Childhood memories spent in the darkroom certainly influenced this passion that Ana Stefanovic has for photography. Focusing primarily on portraits and self-portraits, and beyond the importance of creating memories, photography has always been the perfect way to express herself.
Thank you so much, Ana, for all your availability for this interview! Could you please start by presenting yourself to our readers?
Hello dear Grain magazine readers, my name is Ana. I’m 35 years old freelance photographer from Niš, Serbia, currently living in Bratislava.
All of us, at some point in our lives, “awakened” to photography, whether due to the influence of a family member, or the desire to document our daily life or a memorable trip. And with you, how did it happen? Would you like to tell us?
My dad was into photography and even had his darkroom where he developed photos and where I was always fascinated by all those chemical smells, red light, all that process, and watching him doing it. Even today, we have thousands of slides from various family trips, celebrations, etc. I remember we had special nights where we would gather in the living room of my parent’s old apartment and watch all those scenes on the big white panel.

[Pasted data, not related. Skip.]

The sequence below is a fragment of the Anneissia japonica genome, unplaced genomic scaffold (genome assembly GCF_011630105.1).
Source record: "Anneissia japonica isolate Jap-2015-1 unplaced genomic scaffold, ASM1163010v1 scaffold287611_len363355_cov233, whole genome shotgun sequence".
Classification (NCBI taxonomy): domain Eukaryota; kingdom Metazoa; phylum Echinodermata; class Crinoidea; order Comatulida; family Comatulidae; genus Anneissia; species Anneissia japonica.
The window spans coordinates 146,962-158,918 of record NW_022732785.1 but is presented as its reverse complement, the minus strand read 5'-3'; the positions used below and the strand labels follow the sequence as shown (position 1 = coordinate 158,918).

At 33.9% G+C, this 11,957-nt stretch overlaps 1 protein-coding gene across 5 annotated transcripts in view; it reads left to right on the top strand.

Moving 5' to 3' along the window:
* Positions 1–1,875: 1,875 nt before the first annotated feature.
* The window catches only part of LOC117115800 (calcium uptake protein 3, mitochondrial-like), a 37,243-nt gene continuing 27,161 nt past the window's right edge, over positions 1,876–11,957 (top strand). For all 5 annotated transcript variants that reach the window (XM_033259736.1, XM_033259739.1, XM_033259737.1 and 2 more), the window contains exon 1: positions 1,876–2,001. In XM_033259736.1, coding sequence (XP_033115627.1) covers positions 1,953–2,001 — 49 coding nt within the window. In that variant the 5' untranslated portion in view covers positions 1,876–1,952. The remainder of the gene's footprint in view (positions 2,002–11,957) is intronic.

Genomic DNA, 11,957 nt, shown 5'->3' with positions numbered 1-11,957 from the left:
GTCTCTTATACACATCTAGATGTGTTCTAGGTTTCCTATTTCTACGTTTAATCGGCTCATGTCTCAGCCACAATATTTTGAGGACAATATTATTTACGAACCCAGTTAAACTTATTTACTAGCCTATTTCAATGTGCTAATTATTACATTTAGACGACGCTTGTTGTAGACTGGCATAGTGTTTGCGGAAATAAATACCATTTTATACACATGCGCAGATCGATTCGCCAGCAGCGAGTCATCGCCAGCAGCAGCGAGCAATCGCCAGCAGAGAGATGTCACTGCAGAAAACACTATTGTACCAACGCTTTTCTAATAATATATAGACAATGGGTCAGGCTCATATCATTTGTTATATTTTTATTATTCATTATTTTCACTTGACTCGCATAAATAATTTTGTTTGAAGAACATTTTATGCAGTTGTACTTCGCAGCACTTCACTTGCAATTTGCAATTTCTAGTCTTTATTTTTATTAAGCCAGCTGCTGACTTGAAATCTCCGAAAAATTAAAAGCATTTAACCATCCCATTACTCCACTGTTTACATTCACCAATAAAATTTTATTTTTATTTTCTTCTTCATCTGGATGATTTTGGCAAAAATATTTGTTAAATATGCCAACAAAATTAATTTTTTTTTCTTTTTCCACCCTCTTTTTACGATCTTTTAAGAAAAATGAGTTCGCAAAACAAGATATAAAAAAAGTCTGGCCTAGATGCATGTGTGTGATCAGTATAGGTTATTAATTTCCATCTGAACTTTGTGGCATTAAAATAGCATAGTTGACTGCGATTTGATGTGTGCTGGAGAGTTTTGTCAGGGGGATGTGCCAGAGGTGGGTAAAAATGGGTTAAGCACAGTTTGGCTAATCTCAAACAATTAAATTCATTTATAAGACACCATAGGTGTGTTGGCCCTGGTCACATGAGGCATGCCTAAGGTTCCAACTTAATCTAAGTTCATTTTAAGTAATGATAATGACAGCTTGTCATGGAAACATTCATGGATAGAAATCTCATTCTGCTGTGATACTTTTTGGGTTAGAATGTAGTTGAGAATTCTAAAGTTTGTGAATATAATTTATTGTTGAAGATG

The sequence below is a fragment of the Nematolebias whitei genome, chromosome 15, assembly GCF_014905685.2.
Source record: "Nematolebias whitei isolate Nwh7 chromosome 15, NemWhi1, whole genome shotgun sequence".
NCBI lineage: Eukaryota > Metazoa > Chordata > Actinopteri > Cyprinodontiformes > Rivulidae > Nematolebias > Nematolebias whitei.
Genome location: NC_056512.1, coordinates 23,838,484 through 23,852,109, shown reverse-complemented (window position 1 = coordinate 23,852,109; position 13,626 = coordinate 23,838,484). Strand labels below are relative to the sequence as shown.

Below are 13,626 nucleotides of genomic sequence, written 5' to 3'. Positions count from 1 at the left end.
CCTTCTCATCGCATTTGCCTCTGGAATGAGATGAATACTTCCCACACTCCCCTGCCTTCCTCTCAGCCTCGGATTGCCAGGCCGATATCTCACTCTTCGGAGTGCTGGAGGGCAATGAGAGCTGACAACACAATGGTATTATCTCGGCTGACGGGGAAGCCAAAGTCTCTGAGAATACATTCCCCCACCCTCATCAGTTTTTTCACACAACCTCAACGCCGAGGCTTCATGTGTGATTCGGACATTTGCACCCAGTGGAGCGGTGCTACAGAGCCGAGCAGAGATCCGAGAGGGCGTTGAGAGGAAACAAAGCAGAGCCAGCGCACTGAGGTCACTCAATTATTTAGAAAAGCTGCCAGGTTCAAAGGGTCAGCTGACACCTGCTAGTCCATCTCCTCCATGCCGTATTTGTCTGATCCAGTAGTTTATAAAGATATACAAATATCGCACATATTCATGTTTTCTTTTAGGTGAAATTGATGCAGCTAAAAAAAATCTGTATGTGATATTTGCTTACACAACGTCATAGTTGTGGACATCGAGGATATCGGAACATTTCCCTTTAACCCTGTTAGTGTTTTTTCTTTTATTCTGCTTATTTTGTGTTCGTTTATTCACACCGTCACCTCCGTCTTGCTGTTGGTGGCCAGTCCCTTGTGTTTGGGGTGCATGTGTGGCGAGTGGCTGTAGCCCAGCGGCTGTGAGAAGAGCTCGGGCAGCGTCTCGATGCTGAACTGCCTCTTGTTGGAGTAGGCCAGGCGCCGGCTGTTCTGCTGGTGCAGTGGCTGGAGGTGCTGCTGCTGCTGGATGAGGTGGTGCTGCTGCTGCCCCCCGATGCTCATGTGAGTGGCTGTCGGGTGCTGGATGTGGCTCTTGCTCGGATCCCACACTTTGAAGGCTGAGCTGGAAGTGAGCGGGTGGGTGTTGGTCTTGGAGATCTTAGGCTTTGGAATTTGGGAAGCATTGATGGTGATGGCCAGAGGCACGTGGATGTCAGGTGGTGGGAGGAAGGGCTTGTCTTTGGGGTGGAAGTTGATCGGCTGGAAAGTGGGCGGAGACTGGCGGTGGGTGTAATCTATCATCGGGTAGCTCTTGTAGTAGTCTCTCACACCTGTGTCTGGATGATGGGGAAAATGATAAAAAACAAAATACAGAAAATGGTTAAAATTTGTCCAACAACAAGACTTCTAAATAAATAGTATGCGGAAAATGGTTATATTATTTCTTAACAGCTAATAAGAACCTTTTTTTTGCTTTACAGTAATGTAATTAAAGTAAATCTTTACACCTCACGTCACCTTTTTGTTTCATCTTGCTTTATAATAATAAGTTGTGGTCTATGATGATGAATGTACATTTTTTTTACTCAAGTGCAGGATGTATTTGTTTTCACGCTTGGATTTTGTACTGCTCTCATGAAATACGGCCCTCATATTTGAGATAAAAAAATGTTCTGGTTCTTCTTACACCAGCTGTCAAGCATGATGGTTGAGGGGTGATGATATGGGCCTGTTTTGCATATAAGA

At that time, it was something normal, my dad, with his Pentax taking portraits of my older brother and me, and I didn’t even think that photography would become my passion. With the expansion of digital photography, he sold almost all of his equipment except for a Pentax K2, a couple of lenses and filters, and a tripod.
It was something common, I didn’t even think that later I would start using that same Pentax and that I would develop a love for photography in general.
For my 18th birthday, I got a Sony A200. I was super excited, and I took it everywhere. I took photos of my friends, parties, trips, landscapes… I bought a new tripod and started doing self-portraits.
We understand that, at some point, you decided to focus almost exclusively on shooting film, correct? Why this change, and what features do you appreciate about the film that sets it apart from the way you would shoot digitally?
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